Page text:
More quantum strangeness
Many people who study Mathematics or Computer Science in college often learn about Gödel's First Incompleteness Theorem. This essentially says that any axiomatic system will always be incomplete, because there will always be things that are true that you can't prove from the axioms. This also means that if you keep adding axioms to your system, you'll eventually be able to find propositions that are logically independent from your axioms, so that they can't be either proven or disproven from the axioms. Such logically independent propositions are called "undecidable." Ever since Gödel proved his First Incompleteness Theorem in 1931, the concepts of logical independence and undecidability have been confusing students of mathematics and computer science. They may also start confusing students of physics soon.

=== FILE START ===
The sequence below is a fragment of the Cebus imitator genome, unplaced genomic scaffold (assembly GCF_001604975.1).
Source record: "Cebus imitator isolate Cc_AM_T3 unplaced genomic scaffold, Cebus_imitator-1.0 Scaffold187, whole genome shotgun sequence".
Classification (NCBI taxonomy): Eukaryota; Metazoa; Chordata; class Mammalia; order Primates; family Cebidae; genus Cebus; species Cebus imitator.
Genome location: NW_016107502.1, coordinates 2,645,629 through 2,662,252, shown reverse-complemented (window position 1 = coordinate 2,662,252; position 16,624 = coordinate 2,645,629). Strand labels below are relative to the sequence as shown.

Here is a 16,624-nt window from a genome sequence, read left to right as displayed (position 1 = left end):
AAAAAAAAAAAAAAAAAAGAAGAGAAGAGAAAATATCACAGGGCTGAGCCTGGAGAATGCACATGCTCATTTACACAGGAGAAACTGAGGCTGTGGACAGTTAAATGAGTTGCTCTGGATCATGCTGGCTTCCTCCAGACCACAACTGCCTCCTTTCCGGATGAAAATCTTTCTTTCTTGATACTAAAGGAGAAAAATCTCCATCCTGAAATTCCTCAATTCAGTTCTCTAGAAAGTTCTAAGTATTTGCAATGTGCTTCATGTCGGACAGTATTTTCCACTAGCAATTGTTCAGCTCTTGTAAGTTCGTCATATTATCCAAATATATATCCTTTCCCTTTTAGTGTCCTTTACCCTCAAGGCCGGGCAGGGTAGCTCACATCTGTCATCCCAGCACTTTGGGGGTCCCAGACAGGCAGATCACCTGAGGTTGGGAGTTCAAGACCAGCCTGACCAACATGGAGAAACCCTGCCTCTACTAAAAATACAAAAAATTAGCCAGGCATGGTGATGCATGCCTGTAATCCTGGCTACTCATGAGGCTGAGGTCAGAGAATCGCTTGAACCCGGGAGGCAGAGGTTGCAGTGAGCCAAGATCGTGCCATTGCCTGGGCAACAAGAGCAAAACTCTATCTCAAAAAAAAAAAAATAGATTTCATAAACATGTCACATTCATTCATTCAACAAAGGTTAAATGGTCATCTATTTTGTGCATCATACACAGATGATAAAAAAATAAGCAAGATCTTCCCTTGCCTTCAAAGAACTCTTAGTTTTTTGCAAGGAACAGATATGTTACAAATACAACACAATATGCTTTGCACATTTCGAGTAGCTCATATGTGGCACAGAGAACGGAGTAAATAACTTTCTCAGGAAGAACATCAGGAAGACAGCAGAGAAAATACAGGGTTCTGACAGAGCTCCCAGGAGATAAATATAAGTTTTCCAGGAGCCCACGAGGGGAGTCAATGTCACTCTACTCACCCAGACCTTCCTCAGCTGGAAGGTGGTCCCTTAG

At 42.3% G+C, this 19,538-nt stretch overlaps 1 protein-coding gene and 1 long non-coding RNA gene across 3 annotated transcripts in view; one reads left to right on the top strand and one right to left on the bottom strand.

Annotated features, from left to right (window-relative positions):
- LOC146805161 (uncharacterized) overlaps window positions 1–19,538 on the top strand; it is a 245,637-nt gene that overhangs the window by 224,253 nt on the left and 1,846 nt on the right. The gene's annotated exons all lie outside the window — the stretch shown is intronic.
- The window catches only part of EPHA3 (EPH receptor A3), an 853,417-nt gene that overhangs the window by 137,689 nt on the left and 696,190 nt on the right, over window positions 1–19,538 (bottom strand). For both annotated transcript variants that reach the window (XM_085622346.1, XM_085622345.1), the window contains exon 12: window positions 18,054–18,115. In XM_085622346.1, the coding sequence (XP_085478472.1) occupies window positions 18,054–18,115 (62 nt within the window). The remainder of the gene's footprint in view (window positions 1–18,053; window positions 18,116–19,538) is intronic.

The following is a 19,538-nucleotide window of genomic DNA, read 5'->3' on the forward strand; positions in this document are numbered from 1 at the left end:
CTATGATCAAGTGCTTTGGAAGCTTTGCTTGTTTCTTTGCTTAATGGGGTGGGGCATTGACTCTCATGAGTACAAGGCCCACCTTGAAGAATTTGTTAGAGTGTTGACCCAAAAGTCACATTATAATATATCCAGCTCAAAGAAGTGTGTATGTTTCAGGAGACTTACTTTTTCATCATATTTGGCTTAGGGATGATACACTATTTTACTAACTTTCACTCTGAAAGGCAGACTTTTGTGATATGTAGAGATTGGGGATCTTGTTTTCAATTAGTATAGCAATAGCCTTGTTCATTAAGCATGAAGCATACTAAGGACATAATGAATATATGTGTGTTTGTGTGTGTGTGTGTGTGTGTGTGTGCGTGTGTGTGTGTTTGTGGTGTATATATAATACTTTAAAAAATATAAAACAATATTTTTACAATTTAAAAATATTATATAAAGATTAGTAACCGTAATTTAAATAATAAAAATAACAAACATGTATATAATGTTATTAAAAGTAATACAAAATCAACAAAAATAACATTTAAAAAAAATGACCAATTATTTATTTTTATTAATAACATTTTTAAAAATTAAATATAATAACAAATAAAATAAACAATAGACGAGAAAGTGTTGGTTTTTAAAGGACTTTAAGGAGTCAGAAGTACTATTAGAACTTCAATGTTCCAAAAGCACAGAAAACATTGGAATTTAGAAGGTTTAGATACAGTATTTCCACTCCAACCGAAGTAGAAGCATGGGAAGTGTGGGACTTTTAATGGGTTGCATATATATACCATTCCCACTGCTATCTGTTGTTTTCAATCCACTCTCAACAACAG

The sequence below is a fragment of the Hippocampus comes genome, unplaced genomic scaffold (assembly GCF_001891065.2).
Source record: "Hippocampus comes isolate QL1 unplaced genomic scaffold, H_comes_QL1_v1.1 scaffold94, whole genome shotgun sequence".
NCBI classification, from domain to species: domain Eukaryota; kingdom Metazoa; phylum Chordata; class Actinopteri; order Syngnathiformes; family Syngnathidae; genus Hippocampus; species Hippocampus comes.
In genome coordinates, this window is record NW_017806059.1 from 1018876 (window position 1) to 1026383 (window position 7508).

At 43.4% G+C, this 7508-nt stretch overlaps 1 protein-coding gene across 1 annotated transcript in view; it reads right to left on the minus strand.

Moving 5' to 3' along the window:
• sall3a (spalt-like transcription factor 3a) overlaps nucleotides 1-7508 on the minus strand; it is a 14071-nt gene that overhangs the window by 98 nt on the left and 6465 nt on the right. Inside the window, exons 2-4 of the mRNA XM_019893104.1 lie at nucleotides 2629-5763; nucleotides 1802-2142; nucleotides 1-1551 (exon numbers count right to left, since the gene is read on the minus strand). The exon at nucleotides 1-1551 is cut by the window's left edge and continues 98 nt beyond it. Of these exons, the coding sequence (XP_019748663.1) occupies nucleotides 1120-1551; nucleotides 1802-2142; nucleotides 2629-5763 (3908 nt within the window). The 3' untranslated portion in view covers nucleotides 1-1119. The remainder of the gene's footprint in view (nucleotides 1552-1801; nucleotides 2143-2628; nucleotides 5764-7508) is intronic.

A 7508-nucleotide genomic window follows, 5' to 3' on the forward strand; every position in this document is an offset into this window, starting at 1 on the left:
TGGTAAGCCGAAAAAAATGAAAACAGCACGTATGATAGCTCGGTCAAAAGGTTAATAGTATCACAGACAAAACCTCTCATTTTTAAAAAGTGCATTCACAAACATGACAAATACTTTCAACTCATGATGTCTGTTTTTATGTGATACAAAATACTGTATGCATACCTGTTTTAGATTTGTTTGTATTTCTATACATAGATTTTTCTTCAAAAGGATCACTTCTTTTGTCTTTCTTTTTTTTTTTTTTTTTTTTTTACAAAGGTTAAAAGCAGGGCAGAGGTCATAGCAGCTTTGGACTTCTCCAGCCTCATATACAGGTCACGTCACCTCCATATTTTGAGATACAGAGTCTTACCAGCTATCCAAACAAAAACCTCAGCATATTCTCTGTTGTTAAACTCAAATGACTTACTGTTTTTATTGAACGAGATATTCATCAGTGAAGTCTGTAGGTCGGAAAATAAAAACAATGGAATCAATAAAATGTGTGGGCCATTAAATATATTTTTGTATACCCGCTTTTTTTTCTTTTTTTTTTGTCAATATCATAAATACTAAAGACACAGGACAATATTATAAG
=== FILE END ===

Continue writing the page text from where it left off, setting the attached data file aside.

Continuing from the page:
Last year, a group of physicists suggested that there's a link between undecidability and randomness. In particular, they show that quantum systems can encode axioms, and that measurements of such systems can tell whether or not logical propositions are decidable or not within the axioms. This means that undecidability can limit what you can learn from physical measurements. They then argue that quantum randomness is really just a physical manifestation of undecidability. Could there be implications of this connection in quantum computing or quantum cryptography?